“This arrest sends a strong signal of the intent of the Singaporean authorities to curb the use of the country as a hub for this type of activity. It also shows the extent to which Cambodia is involved in enabling criminality,” said Jason Tower, the Myanmar country director for the United States Institute for Peace. “Criminal networks perpetrating increasingly complex cyber scams deploying forced labor are now deeply embedded in Cambodia, Laos and Myanmar.” 

Tower went on to explain how online scams known as pig-butchering are operated largely by individuals linked to China and said that it is common for Chinese criminals, such as those arrested in Singapore, to obtain citizenship in “corrupt countries.” He cited the example of gambling kingpin She Zhijiang, who was able to obtain Cambodian citizenship in 2017 despite being wanted by Chinese police since 2012.  

Two of the suspects wrangled by Singaporean police are reportedly brothers, Su Haijin and Su Baolin. A Su Haijin of the same age obtained citizenship on December 17, 2018. The Su Zigen Chengmei company in Cambodia also has a Su Haijin listed as the chairman of the board of directors.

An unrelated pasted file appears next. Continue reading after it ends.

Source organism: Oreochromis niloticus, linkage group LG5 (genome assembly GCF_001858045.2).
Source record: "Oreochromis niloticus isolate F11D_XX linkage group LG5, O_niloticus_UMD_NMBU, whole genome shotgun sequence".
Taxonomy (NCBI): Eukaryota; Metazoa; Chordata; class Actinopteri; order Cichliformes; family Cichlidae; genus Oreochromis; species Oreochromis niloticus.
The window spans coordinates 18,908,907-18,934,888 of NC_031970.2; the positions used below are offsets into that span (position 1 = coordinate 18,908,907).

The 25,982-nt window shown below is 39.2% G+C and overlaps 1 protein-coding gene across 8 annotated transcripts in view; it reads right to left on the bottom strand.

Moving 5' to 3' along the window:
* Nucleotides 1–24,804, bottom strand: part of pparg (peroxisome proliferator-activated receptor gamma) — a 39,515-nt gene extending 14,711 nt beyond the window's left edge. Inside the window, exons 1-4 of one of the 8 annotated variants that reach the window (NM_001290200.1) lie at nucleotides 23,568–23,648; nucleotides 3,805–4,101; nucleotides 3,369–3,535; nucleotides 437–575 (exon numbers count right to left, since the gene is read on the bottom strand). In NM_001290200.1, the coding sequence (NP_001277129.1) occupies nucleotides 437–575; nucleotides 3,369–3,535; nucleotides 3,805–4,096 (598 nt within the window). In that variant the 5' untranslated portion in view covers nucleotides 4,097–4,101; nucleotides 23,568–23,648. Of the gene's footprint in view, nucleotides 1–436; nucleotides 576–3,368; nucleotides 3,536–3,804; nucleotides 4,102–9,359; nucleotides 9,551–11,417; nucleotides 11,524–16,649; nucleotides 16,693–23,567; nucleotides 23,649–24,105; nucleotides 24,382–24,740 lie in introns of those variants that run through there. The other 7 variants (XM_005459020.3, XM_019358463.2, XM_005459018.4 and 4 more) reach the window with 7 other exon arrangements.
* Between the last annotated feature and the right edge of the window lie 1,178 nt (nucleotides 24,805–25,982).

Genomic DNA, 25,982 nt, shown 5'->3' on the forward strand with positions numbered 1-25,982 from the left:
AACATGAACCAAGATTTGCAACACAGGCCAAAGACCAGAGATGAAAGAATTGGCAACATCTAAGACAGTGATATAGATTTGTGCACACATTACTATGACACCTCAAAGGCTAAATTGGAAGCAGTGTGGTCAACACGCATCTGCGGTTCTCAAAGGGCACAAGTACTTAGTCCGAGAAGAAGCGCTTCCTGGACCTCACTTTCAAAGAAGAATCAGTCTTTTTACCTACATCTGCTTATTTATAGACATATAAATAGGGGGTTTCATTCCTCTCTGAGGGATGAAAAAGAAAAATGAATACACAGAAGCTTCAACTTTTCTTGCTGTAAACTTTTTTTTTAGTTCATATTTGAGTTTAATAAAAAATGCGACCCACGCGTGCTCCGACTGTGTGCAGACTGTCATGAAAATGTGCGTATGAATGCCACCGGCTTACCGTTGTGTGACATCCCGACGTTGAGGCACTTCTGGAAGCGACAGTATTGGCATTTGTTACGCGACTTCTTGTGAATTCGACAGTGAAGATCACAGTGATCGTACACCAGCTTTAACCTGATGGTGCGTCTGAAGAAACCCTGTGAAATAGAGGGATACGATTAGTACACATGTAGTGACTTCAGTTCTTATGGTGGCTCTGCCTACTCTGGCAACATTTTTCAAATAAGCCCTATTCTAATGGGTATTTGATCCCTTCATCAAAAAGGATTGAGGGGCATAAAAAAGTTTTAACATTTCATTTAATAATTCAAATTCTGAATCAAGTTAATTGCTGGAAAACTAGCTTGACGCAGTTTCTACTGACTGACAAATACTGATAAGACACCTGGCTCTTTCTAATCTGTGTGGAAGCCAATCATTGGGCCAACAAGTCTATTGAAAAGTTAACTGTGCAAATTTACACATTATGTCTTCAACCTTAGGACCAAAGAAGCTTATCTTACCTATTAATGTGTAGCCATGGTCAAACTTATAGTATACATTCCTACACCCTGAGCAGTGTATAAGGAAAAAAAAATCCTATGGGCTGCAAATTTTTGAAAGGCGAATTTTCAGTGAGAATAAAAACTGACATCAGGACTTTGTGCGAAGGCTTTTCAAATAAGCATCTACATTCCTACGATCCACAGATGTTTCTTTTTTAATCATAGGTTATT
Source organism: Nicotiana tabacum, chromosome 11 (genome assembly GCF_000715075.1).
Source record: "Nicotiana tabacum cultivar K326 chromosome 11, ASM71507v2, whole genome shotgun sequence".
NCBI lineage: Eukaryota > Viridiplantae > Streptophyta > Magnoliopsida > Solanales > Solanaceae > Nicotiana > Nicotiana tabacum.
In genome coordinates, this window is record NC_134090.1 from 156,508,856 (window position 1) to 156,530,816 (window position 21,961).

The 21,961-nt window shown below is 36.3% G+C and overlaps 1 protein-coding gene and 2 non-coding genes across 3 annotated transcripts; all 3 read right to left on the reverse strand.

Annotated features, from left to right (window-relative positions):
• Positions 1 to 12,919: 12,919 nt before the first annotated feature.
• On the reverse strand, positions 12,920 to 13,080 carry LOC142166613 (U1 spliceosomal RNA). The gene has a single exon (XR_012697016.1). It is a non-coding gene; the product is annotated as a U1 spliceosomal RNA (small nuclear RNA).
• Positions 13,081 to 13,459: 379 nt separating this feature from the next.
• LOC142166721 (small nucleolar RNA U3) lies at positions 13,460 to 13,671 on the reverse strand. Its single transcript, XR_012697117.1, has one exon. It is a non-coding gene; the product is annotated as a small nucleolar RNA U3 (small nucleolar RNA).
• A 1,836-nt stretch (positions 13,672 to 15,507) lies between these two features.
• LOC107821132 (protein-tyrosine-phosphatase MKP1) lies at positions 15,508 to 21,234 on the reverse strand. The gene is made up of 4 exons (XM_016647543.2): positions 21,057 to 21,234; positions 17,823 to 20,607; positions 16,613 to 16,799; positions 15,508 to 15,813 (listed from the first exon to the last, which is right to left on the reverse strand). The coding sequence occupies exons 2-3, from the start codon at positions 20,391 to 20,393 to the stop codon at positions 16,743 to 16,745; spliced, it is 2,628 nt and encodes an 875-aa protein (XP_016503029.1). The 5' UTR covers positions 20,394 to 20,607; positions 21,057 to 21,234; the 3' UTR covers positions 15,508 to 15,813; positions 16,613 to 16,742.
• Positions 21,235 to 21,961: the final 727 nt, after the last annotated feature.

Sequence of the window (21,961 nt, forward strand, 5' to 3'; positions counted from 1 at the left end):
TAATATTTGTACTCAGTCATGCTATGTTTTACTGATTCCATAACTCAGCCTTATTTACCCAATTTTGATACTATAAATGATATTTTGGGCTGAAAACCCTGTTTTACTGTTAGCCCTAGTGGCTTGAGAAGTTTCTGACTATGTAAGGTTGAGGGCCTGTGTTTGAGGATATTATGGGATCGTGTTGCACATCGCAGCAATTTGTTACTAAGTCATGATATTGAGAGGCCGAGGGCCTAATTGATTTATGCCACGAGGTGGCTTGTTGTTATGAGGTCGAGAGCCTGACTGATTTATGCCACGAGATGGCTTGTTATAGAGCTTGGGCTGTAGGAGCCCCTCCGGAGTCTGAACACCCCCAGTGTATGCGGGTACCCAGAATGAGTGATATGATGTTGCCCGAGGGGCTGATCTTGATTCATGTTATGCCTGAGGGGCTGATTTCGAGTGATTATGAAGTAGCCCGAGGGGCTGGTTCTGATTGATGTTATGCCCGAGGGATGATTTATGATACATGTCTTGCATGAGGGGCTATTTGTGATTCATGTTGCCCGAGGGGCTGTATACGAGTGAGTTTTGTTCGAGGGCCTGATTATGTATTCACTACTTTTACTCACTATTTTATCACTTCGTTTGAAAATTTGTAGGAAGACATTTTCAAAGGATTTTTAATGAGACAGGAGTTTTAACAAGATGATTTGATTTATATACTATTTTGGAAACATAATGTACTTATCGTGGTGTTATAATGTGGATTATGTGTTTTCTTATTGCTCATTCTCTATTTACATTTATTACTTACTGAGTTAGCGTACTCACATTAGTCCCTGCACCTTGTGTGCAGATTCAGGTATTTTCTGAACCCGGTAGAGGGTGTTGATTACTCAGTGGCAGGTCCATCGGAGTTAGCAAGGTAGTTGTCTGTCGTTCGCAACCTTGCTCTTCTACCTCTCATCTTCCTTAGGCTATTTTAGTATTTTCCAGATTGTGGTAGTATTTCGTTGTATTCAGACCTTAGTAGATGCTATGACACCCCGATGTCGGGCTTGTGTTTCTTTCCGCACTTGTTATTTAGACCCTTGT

A Wang Shuiming of the same age as the suspect, spelled Vang Shuiming in some media reports, was given Cambodian citizenship on March 2, 2019 and someone by the same name is listed as chairmen of the board for Daming IT Services

Shuiming and Lin Baoying are the only two born in China’s Hubei Province, according to the corresponding official Cambodian documents. The others arrested were born in Fujian. Baoying was the only woman charged. 

Baoying and Zhang Ruijin were arrested together, according to police, and reports vary regarding if they are married or not. Unlike all of the other suspects, CamboJA has not reviewed any documents suggesting that Ruijin is a Cambodian citizen. 

The Straits Times reported that Ruijin blamed Baoying when they were charged in court. 

“You can separate her crimes from me, we are just lovers… you can bail me out but remand her,” he reportedly told the court.

Police also seized a variety of passports from each suspect, the most common being what appear to be Chinese and Cambodian documents.